MADRID, June 9, Lebanese writer Amin Maalouf author of such classics as “Leo Africanus,” “Samarkand” and “The Gardens of Light” was awarded Spain’s Prince of Asturias Award for literature Wednesday ahead of 27 other candidates.
The Prince of Asturias Foundation announced the prize in Spain’s northern city of Oviedo. It said that Maalouf’s explorations of the Mediterranean world from a standpoint of coexistence and tolerance had “made a statement for understanding and the building of bridges between cultures from an intellectual perspective.”
Maalouf was born in Beirut in 1949 and his works include “The Crusades Through Arab Eyes,” “Leo Africanus,” “Samarkand” and “The Gardens of Light.”
The Prince of Asturias Award, which is worth 50,000 euros (60,000 U.S. dollars), is awarded annually in Spain in eight categories, including the arts, sports and science.
Spanish News Announcement of Amin Maalouf Winning the Prince of Asturia 2010 Prize in Literature:
Euronews – Interview – Amin Maalouf – 2008:
Amin Maalouf Interview on why he writes in French:
The Jury’s decision was explained in the following terms:
“2010 Prince of Asturias Award for Letters was confered to the Franco-Lebanese writer Amin Maalouf, who, through historical fiction and theoretical reflection, has managed to lucidly address the complexity of the human condition.
Using intense, suggestive language, Maalouf places us in the grand Mediterranean mosaic of languages, cultures and religions to construct a symbolic space for meeting and understanding.
Contrary to desperation, resignation or victimism, his work traces a path of its own towards tolerance and reconciliation, a bridge that extends deeply into the shared roots of peoples and cultures.
Oviedo, 9th June 2010″
Statement by Amin Maalouf, on being bestowed with the 2010 Prince of Asturias Award for Letters:
“It is both a great honour and a great joy for me to receive the Prince of Asturias Award. Ever since the beginnings of my literary activity, Spain has always been present in my work. Not only because it is the motherland of the hero of my first novel, Leo Africanus, but also, and above all, because it has been an emblematic meeting place –and has remained so for centuries– between the three great Mediterranean religions. And in our time, Spain has also been the laboratory of an exemplary renewal of democracy.
For these reasons, and for a number of others, I am happy and proud to find myself –thanks to this prestigious award that has just been bestowed on me– even closer to this great country and its culture, which has been such an inspiration for me in my books. Once again, thank you!”.
Amin Maalouf Paris, 9th June 2010
Amin Maalouf was born in Beirut in 1949 of a Christian family. He studied political economics and sociology at the French University in Beirut and worked for the daily newspaper An-Nahar. In 1976, due to the Lebanese civil war, he moved to France in exile. In France, he continued his journalistic career as the editor of Jeune Afrique, covering numerous events such as the Vietnam War and the Iranian revolution. Since 1985, Maalouf has dedicated himself completely to writing, producing historical reality and fiction, novels and essays.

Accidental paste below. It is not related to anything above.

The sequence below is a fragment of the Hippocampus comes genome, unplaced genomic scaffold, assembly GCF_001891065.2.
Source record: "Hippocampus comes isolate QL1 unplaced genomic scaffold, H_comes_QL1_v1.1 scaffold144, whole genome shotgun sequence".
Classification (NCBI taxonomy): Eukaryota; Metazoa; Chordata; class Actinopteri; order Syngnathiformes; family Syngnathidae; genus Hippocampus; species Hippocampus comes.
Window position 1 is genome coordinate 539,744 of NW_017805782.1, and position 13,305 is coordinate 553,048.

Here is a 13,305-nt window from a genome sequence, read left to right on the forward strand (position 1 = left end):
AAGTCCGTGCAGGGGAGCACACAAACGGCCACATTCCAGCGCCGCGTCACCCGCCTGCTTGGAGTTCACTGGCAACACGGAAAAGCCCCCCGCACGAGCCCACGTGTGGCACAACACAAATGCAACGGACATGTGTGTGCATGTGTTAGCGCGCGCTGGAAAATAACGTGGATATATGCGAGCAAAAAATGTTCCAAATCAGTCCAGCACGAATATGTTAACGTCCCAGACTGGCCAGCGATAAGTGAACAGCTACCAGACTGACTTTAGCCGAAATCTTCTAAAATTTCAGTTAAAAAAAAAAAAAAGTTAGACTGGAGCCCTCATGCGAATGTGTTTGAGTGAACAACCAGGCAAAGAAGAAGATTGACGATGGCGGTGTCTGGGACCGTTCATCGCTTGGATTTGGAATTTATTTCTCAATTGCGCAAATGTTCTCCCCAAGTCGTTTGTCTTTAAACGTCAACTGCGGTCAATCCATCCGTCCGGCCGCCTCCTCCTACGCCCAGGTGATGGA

In 1983 he published his first work, The Crusades Through Arab Eyes, which examines this period in history from an Arab perspective. In his first novel, Leo Africanus (1986), he portrayed, in the form of a memoir recorded by a traveler, the Mediterranean world at the beginning of the 16th century. Among his fiction novels are Samarkand (which earned the 1988 Maison de la Presse Prize) and The Gardens of Light (1990). Later he published The First Century after Beatrice (1992), an allegory of the north-south divide, while at the same time a plea for women. In 1996 he published Ports of Call, a metaphor of the Middle East crisis as well as his own personal turmoil. In his second essay, In the Name of Identity: Violence and the Need to Belong (1999), Maalouf analyzes the notion of identity and the violent passion that it provokes. The author wonders about the difficulty of assuming the many forms of freedom and why affirming oneself must involve negating others. This work earned Maalouf the Charles Veillon European Essay Award. Balthazar’s Odyssey (2000) is, conversely, an ode to tolerance and the meeting of different cultures. In 2004 Maalouf published Origins: A Memoir, and in his latest essay, The Mismatch of the World (2009), Maalouf asks whether the current period of turmoil could lead to the development of an adult vision of individual beliefs and differences and of the destiny of this world that we all share.
Maalouf also wrote the libretto for the opera L’amour de loin, of the Finnish composer Kaija Saariaho, which debuted at the 2000 Salzburg Festival. He has obtained, among other awards, the Prix Goncourt for The Rock of Tanios (1993), the Prix Mediterranée and the Gold Medal of Andalucía. He has received an honorary doctorate from Universitat Rovira i Virgili in Tarragona.